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Alexander Haig died
 
Dhampy  posted on Feb 21, 2010 9:44:45 PM - Report post

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quote:
originally posted by DABhand

quote:
originally posted by Dhampy

Let's not lose sight of the undeniable fact that the Somme was a spectacular British victory and forced the Germans back 40 miles.

Edit- If you wish to find a battle which illustrates the indifference of British generals to the lives of their men, the Somme is not your example.

You should look at operations where British commanded forces almost entirely composed of dominion troops. Gallipoli and Salonika, 3rd Ypres, the campaigns in Africa and the like.

British generals didn't throw away British lives lightly. But they felt no remorse in sending Canadians, Australians and colonials into slaughter.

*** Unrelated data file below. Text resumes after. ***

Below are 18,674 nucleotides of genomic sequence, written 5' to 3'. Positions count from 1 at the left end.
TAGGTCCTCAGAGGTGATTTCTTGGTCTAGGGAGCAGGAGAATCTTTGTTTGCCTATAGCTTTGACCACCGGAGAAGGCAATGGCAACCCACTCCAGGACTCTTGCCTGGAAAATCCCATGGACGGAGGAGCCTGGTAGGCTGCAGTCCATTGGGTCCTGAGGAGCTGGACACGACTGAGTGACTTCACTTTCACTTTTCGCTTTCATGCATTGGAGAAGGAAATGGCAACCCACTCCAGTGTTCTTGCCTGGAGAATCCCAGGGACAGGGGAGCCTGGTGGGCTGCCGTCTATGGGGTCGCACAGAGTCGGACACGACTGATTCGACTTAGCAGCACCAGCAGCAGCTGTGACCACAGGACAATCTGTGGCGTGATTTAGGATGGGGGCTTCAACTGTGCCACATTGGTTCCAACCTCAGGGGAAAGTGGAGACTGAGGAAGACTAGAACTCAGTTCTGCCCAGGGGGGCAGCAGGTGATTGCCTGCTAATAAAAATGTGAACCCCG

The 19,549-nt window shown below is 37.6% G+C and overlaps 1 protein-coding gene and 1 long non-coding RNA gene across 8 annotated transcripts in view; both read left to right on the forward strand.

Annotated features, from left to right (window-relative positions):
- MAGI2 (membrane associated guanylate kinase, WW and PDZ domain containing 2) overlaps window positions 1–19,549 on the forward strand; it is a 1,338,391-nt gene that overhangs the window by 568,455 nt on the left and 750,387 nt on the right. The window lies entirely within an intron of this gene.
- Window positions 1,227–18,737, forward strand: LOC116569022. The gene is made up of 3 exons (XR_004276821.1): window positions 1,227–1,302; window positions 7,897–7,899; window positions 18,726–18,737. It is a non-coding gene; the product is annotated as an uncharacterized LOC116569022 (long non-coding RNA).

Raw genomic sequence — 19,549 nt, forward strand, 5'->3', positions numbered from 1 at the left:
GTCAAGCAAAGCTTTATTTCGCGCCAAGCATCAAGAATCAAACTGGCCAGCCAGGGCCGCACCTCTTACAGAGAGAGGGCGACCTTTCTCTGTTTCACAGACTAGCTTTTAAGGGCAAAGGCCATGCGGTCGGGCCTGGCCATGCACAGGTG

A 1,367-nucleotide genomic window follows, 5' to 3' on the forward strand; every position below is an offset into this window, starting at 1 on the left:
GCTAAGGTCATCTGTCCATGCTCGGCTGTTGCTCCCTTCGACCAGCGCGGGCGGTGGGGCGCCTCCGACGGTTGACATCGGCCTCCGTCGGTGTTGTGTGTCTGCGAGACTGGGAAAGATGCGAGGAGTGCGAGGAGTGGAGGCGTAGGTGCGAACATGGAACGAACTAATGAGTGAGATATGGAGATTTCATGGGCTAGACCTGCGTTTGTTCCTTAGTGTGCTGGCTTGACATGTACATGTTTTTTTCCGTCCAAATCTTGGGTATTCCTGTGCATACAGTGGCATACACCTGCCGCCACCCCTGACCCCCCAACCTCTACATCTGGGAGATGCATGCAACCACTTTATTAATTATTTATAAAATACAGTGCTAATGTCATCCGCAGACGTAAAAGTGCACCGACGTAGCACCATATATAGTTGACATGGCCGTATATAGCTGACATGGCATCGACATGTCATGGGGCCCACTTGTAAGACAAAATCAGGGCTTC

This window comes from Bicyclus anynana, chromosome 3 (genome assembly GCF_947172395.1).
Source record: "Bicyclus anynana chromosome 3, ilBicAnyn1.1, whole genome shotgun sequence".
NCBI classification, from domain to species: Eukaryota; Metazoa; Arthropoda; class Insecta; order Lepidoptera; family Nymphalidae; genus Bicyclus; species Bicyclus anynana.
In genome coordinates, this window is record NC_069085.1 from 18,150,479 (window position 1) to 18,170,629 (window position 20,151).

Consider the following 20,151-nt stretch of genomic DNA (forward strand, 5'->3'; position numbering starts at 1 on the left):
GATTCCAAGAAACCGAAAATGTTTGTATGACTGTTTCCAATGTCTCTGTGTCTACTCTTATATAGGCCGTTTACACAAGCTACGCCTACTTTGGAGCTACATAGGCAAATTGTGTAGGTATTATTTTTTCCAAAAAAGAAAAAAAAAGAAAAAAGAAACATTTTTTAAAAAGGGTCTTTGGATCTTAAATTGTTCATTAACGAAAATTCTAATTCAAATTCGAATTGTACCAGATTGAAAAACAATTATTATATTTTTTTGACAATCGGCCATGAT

[Edited by Dhampy, 2/21/2010 9:34:14 PM]

Since you edited there, The Australians and Canadians had their own forces and generals.

The Australians fighting near Turkey.

The Canadians in France, and it was a Canadian who shot down and killed the Red Baron :P

They commanded their own divisions, but the only dominion general to advance beyond that was Arthur Currie.

The ANZAC was commanded by Birdwood, I believe, and he was a Brit.

All other dominion units were single divisions for the most part, or doled out by the company or battalion like the ghurkas were.

Edit- Re: the Somme as a victory. It also forced the Germans to reorganize their division structure, from around 10k to around 8k--but with more heavy weapons--to keep the illusion of having superior numbers. This structure would come back to haunt them in late 1918, once they had the huge French and American divisions (around 20k each) maneuvering against them in the open. By comparison, I seem to recall that British divisions numbered around 12k throughout.

[Edited by Dhampy, 2/21/2010 9:52:09 PM]

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